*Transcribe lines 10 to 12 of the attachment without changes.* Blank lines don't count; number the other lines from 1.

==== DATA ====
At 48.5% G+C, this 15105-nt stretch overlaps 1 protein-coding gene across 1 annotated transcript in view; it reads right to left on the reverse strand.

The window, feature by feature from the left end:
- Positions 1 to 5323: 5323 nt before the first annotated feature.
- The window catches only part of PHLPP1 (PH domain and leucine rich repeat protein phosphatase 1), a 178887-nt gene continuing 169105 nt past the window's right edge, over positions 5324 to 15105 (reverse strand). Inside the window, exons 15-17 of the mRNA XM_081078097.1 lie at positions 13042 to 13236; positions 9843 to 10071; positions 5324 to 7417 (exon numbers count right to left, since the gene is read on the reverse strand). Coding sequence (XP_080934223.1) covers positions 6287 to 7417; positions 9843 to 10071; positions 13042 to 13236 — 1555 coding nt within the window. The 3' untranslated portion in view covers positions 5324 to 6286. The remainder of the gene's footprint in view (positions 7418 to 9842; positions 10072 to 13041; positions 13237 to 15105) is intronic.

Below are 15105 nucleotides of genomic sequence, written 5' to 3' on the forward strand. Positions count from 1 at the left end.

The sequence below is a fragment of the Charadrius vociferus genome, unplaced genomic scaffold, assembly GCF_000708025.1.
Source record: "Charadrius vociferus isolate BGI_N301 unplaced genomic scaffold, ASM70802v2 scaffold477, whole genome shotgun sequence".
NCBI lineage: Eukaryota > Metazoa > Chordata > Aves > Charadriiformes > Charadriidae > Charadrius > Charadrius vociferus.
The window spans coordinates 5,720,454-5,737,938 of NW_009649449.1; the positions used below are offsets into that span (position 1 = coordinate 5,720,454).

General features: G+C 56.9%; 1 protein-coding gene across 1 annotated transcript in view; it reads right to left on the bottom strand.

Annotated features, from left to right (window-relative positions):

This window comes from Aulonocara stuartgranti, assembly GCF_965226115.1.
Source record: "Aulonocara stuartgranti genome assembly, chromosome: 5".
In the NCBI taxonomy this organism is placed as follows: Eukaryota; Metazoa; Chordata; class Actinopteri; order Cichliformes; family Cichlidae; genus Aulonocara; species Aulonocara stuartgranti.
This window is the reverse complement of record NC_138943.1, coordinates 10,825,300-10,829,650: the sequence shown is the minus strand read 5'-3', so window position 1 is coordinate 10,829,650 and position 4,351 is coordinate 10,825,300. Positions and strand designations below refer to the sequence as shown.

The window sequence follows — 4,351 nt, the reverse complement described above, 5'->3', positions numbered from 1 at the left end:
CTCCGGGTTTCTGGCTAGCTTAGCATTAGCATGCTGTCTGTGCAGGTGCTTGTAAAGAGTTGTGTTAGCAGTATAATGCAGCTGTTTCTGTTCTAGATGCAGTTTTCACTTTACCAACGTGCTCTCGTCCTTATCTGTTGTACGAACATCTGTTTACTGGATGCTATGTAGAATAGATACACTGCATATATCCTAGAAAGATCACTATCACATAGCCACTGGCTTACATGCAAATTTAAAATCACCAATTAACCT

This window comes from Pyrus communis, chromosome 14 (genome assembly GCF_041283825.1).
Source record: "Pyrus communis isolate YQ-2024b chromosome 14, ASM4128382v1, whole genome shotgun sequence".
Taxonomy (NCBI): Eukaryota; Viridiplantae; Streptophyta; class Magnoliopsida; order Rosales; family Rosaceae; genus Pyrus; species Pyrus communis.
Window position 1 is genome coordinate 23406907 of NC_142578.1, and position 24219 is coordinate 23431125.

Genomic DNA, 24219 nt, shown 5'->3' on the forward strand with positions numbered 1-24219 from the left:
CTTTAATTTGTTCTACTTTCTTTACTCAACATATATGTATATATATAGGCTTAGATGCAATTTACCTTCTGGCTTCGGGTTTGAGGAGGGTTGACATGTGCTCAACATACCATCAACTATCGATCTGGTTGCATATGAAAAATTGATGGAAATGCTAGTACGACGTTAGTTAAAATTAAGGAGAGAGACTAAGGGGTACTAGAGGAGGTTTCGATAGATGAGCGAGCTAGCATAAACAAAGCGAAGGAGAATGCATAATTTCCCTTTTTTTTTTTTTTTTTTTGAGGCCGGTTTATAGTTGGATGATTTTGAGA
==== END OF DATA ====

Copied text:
General features: G+C 56.9%; 1 protein-coding gene across 1 annotated transcript in view; it reads right to left on the bottom strand.

Annotated features, from left to right (window-relative positions):

This window comes from Aulonocara stuartgranti, assembly GCF_965226115.1.